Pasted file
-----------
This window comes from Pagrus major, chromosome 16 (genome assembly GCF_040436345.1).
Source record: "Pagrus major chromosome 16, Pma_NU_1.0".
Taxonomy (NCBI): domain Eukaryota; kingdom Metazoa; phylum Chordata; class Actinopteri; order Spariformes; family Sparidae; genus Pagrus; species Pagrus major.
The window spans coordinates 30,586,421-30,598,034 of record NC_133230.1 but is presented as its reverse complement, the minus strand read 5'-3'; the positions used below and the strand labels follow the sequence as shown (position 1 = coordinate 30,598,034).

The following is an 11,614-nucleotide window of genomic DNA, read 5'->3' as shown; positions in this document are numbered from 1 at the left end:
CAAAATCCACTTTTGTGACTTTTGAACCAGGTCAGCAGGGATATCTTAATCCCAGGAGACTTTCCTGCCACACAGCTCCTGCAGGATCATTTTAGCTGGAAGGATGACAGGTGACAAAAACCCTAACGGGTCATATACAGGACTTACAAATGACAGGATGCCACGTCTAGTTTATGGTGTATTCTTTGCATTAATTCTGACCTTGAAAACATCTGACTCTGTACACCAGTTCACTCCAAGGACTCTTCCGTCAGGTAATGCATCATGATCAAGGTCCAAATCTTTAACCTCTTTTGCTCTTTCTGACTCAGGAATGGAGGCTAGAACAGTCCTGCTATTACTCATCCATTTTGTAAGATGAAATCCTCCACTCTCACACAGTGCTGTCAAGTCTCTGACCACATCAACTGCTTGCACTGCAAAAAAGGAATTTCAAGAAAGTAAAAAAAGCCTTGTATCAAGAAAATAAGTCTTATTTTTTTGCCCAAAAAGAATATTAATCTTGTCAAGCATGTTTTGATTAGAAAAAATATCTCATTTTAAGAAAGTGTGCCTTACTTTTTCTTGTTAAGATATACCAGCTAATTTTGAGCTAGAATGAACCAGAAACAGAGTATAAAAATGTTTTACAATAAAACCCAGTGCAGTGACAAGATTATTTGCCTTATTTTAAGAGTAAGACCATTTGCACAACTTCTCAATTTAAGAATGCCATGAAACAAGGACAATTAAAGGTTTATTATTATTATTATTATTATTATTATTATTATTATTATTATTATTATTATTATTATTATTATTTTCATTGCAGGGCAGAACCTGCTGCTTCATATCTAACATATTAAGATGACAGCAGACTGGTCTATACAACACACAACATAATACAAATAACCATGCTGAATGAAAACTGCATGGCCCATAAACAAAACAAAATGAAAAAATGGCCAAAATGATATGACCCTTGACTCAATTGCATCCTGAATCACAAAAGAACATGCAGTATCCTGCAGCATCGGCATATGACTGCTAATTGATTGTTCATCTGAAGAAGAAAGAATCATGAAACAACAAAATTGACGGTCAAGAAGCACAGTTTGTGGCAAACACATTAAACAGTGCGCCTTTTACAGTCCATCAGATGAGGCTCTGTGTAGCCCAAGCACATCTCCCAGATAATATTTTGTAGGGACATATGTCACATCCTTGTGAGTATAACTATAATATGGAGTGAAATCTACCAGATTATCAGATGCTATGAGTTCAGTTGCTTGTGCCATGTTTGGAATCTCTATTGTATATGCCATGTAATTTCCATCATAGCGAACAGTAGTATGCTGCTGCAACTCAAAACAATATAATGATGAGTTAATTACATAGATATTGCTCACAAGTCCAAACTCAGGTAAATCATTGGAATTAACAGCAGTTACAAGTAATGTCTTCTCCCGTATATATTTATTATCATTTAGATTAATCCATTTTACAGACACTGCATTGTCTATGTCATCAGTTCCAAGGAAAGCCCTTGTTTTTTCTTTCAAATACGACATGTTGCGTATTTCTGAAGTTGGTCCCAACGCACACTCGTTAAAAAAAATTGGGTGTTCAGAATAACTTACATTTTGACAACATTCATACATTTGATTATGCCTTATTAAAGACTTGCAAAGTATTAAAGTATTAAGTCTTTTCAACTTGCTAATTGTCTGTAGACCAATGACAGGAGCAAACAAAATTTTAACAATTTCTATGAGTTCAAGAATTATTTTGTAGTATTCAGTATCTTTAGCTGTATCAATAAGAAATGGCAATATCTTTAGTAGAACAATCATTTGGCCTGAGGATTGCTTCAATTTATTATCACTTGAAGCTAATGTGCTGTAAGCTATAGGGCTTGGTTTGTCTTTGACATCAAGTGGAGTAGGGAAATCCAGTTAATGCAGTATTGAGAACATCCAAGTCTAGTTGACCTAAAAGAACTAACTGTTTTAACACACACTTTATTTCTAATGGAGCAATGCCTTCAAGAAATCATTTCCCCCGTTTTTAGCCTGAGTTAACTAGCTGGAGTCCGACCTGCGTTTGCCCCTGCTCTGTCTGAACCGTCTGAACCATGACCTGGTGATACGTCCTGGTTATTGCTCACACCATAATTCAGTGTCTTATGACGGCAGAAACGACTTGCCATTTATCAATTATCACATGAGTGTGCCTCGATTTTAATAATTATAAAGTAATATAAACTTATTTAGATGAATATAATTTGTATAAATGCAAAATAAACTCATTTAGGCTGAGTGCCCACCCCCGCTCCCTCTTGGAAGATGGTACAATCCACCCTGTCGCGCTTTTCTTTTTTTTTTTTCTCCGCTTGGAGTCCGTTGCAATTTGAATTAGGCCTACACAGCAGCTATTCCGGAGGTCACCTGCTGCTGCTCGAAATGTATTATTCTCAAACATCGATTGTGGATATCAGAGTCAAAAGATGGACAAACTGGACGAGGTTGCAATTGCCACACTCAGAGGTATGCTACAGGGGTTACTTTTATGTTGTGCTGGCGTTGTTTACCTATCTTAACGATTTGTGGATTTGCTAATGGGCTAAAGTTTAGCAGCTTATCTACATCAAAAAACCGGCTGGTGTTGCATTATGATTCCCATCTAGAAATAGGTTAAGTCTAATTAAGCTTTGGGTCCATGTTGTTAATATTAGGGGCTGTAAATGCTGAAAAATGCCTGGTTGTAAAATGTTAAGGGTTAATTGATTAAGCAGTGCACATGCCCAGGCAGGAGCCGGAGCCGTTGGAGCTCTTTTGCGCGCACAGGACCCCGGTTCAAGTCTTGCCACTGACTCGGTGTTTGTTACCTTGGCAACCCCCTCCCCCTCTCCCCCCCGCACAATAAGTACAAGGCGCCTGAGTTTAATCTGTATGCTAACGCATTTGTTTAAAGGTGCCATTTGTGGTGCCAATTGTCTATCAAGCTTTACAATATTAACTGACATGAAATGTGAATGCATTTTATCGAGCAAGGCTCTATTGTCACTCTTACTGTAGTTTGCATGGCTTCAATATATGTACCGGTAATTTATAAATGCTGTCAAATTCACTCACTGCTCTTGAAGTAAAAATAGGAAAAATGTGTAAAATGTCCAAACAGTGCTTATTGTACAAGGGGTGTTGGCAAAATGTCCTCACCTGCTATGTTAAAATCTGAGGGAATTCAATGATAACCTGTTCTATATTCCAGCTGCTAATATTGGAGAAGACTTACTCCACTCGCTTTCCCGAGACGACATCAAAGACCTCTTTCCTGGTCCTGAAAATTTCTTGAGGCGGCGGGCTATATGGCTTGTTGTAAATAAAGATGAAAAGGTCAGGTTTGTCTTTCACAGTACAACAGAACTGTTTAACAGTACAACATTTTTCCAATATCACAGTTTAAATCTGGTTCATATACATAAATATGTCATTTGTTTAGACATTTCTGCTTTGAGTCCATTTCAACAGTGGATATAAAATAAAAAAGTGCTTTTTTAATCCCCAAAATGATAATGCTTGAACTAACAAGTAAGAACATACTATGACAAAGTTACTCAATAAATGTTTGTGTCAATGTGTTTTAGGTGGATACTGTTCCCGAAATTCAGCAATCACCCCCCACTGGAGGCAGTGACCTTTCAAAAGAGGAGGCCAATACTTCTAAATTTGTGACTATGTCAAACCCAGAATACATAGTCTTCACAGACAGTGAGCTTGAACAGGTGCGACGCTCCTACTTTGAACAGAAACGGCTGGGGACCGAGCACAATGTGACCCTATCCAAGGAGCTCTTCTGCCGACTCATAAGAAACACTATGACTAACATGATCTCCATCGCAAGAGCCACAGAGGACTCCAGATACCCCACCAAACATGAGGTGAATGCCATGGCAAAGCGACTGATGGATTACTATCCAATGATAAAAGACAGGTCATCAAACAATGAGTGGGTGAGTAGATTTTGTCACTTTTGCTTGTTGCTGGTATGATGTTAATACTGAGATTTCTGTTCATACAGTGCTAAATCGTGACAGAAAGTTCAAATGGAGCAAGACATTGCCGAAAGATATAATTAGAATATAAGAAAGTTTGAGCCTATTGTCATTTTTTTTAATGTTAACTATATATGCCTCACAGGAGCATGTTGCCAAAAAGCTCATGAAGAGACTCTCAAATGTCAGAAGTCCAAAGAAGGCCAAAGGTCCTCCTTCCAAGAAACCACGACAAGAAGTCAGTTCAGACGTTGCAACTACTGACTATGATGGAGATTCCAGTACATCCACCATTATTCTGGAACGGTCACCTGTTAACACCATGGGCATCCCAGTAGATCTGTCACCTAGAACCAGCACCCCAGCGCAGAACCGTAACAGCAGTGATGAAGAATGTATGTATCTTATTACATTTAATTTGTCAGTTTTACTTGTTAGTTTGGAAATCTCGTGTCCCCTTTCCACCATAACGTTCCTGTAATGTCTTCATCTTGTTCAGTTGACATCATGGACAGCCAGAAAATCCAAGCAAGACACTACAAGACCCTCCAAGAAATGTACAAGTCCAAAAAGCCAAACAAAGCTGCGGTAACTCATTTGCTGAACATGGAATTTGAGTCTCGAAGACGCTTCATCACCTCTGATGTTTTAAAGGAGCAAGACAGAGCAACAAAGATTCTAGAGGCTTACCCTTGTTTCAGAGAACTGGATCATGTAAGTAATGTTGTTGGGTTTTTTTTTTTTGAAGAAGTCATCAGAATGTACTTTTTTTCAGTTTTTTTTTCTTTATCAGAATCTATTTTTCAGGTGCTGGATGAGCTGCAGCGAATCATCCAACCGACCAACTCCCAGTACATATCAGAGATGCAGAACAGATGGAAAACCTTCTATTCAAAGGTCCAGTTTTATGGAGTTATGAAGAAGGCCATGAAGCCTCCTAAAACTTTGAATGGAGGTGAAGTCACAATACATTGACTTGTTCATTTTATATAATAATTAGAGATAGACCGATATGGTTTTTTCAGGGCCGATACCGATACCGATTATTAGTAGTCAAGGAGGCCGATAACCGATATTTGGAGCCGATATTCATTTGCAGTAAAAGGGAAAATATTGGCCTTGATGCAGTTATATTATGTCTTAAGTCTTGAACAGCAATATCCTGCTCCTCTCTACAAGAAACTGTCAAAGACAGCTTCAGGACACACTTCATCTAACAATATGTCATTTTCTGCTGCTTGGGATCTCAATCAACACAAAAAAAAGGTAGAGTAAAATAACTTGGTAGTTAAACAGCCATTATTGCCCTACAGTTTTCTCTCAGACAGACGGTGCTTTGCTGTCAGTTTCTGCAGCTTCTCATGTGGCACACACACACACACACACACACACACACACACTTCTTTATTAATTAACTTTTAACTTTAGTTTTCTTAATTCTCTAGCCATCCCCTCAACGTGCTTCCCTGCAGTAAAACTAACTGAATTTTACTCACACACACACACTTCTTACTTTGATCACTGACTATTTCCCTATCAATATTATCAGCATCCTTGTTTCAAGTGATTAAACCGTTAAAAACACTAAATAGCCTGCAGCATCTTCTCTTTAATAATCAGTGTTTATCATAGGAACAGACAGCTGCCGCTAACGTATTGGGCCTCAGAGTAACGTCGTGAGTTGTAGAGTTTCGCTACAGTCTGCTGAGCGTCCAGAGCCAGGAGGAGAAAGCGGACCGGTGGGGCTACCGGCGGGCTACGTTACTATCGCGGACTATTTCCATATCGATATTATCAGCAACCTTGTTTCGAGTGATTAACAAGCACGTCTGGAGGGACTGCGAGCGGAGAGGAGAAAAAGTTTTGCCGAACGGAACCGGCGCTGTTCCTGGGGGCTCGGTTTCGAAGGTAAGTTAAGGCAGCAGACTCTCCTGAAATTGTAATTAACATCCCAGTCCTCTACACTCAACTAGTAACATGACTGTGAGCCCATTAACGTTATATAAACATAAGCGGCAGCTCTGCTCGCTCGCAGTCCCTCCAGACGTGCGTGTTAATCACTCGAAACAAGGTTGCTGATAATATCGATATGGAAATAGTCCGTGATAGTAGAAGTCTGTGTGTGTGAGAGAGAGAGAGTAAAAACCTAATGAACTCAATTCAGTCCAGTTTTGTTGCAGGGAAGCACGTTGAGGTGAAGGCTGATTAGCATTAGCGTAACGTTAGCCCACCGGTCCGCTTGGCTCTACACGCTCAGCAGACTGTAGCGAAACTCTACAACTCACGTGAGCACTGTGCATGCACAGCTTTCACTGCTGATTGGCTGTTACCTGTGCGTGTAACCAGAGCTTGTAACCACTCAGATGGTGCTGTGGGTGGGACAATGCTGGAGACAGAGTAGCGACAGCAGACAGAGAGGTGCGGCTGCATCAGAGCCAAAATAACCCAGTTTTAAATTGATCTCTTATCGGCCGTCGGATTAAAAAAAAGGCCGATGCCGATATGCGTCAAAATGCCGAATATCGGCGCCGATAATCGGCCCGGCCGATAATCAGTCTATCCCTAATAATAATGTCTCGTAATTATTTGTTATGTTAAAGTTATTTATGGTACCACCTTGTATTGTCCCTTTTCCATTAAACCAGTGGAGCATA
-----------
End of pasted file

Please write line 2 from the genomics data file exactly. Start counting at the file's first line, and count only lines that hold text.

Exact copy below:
Source record: "Pagrus major chromosome 16, Pma_NU_1.0".